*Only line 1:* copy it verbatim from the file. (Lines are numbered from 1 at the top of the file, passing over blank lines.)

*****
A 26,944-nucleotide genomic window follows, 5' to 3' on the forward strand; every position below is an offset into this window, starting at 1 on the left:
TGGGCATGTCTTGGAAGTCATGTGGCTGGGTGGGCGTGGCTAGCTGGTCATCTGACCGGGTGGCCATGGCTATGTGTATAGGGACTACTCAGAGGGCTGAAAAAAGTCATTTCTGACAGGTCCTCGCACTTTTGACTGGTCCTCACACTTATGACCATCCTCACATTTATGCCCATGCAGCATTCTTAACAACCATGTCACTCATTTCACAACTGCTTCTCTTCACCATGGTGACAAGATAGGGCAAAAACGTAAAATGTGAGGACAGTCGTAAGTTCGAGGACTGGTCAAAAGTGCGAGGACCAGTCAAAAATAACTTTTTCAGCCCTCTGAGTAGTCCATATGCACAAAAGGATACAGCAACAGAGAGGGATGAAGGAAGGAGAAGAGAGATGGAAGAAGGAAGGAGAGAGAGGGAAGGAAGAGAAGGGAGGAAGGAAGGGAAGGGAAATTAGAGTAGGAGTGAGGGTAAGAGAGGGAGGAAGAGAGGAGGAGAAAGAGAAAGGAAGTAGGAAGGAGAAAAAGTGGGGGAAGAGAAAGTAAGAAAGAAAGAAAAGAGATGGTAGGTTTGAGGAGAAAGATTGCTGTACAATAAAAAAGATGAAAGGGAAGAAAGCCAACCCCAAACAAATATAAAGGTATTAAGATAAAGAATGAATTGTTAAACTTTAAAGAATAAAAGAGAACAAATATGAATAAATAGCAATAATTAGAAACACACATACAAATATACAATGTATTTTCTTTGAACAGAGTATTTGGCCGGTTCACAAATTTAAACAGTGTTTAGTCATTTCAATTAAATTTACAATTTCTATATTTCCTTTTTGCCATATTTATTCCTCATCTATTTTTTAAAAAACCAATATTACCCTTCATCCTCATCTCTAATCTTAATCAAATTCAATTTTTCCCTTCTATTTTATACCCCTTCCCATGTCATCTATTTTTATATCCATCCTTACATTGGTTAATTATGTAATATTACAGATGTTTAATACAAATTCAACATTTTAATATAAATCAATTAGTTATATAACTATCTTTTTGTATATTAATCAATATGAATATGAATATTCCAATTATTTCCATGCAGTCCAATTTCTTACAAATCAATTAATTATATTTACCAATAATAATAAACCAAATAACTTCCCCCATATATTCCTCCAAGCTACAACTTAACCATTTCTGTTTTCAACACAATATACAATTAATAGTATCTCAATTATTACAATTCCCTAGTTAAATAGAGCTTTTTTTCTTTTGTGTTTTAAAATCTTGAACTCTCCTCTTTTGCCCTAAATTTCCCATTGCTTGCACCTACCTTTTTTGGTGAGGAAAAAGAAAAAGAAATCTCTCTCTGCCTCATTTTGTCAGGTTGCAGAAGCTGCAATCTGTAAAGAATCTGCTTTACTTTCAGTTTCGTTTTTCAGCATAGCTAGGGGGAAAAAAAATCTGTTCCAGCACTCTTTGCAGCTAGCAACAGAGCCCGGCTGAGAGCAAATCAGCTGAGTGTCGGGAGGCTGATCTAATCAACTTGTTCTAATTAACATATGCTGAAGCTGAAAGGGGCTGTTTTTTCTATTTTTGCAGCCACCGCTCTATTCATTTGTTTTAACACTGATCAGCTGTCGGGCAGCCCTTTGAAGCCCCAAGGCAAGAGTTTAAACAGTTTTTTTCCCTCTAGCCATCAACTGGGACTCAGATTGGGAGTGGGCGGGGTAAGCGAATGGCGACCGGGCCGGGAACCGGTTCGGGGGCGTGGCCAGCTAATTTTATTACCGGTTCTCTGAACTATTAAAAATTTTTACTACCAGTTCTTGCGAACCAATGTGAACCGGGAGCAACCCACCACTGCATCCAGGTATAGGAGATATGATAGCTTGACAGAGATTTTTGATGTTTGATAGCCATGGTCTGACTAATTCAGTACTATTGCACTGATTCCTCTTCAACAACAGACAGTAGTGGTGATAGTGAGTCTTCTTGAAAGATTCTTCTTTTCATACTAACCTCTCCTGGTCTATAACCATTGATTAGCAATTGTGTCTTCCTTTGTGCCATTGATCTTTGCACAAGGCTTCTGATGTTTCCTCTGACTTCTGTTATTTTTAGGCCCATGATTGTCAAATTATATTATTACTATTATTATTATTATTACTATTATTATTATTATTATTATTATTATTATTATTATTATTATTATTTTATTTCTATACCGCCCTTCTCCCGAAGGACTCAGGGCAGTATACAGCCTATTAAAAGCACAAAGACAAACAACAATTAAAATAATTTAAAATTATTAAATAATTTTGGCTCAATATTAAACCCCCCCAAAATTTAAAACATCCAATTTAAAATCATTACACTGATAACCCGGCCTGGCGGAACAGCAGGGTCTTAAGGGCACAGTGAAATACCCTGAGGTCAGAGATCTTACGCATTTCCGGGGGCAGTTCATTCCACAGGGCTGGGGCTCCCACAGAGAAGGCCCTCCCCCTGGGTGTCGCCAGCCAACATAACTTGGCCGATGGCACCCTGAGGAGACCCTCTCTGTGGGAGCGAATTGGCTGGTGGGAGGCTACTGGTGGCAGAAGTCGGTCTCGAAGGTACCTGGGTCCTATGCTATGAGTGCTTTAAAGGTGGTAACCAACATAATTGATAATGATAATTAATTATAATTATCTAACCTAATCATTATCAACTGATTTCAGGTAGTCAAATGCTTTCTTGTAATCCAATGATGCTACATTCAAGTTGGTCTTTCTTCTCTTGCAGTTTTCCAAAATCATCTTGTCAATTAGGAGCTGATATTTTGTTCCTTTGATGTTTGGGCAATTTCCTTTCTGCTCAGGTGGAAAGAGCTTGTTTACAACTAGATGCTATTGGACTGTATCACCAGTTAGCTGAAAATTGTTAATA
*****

A 26,944-nucleotide genomic window follows, 5' to 3' on the forward strand; every position below is an offset into this window, starting at 1 on the left: